• this is made far more complex by the differences amongst the major (and numerous other) cultural traditions which can place quite different interpretations on institutions which have similar names. 
    • both the proposal, and the rebuttal, appear to be expressed in terms of 'Western' ideologies. Moreover Western societies appear to be the only ones who tend to generate significant new ideas (see Islam and the West). This presumably is a result of the traditional negative attitude to abstract ideas in East Asia and to modernity in Islam - however the results may not suit all cultures;
  • there is a strong cultural dimension in market economic success - with the leading position having been taken for two centuries by Western societies (see Competing Civilizations). Only East Asian countries demonstrating the ability to catch up (using quite different cultural techniques). 
  • Competing Civilizations also suggests that a contest for control of the global financial system is underway amongst the strongest economies. Japan (and China and other countries in East Asia) are part way towards the creation of an Asian Monetary Fund as an alternative to the US dominated IMF. Towards a fully inclusive and equitable globalisation must be seen as a third alternative way with significant implications, eg:
    • slowing the flow of global capital (with transaction taxes) would reduce instabilities which appear to arise under current arrangements. However it would also lead to cultural winners and losers - because Western societies tend to have advantages in dealing with abstracts such as money. 
    • increasing global 'social' action would be incompatible with Japan's traditional corporate state arrangements; 
  • market allocated capital flows appear at present to be highly distorted at present - with most net capital transfers to the USA reflecting (a) the strength of investment opportunities in the US (b) the $US's status as the world's reserve currency - which makes it easier for the US to borrow (c) loose approach to money supplies in the US which has stimulated an asset boom and consumption - but not resulted in inflation because of deflationary pressures elsewhere (d) the resulting large US current account deficit which has to be balanced by capital inflow (e) the strong savings tradition, and weak consumption tradition, in much of East Asia.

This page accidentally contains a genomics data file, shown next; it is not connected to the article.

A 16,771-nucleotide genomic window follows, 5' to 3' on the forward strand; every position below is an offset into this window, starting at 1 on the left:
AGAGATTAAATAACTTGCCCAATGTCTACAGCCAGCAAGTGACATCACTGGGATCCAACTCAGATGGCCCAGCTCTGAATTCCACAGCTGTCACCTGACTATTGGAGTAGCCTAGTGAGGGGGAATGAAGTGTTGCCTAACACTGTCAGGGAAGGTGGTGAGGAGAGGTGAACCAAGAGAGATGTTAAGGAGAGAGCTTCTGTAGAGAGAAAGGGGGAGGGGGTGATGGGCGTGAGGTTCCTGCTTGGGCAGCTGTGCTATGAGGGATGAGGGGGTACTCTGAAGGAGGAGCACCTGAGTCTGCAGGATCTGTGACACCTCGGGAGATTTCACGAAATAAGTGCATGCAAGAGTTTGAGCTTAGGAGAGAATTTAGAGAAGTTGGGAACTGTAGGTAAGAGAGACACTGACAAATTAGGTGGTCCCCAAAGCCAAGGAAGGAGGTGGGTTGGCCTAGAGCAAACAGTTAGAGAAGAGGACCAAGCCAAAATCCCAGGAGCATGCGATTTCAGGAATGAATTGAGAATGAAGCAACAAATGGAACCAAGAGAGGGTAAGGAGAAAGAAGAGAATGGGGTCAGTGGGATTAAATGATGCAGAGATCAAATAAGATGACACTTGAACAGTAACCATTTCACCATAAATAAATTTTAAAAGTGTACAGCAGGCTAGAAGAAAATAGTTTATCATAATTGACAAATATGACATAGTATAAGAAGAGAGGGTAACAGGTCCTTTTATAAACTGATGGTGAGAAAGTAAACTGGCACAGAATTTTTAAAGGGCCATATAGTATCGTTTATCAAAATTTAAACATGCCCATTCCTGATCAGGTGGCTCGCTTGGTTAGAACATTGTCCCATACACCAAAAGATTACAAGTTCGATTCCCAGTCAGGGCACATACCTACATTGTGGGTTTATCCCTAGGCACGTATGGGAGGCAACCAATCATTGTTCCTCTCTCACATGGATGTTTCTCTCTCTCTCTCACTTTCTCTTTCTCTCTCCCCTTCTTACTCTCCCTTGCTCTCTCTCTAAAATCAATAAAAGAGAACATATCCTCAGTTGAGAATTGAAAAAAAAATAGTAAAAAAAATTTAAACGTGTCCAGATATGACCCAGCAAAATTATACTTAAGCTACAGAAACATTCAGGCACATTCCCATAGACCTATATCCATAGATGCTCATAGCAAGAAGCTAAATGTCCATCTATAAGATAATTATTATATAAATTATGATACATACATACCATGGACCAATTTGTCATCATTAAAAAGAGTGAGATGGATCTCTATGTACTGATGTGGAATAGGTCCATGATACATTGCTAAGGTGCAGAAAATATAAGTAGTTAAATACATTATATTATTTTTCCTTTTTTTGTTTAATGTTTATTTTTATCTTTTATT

• flows of capital to developing countries are not all that would be needed for their advancement. Arguably information is a critical prior requirement - embodied in educated people, in an effective system of governing, social and economic institutions and in the market and technological knowledge of enterprises.  Without this, experience suggests that capital flows are likely to be wasted. Certainly investment MIGHT stimulate access to required knowledge and institutions (as advocates of new growth theory believe) - but in reality this seems unlikely; 
  • the suggestion that it is mainly up to developing countries to attract market-led investment (eg by eliminating corruption) can not be sufficient because:
    • the reason that such countries are not developed is that they haven't the knowledge or the institutions required - and without these (which can NOT just be obtained with the stroke of a pen) then can not get far. Outside help is essential
    • local leaders can find it more profitable simply to play the games of external investors - rather than providing leadership to their communities.
  • Improved access to relevant information and institutions in developing countries is most unlikely to flow through the national governments of developed countries (because of the political (ie context for power) dimension which this introduces). Thus other arrangements that might enable economic and governance development to accelerate in developing countries is probably required. One way in which progress might be made is suggested in  Foreign and Regional Aid via the Internet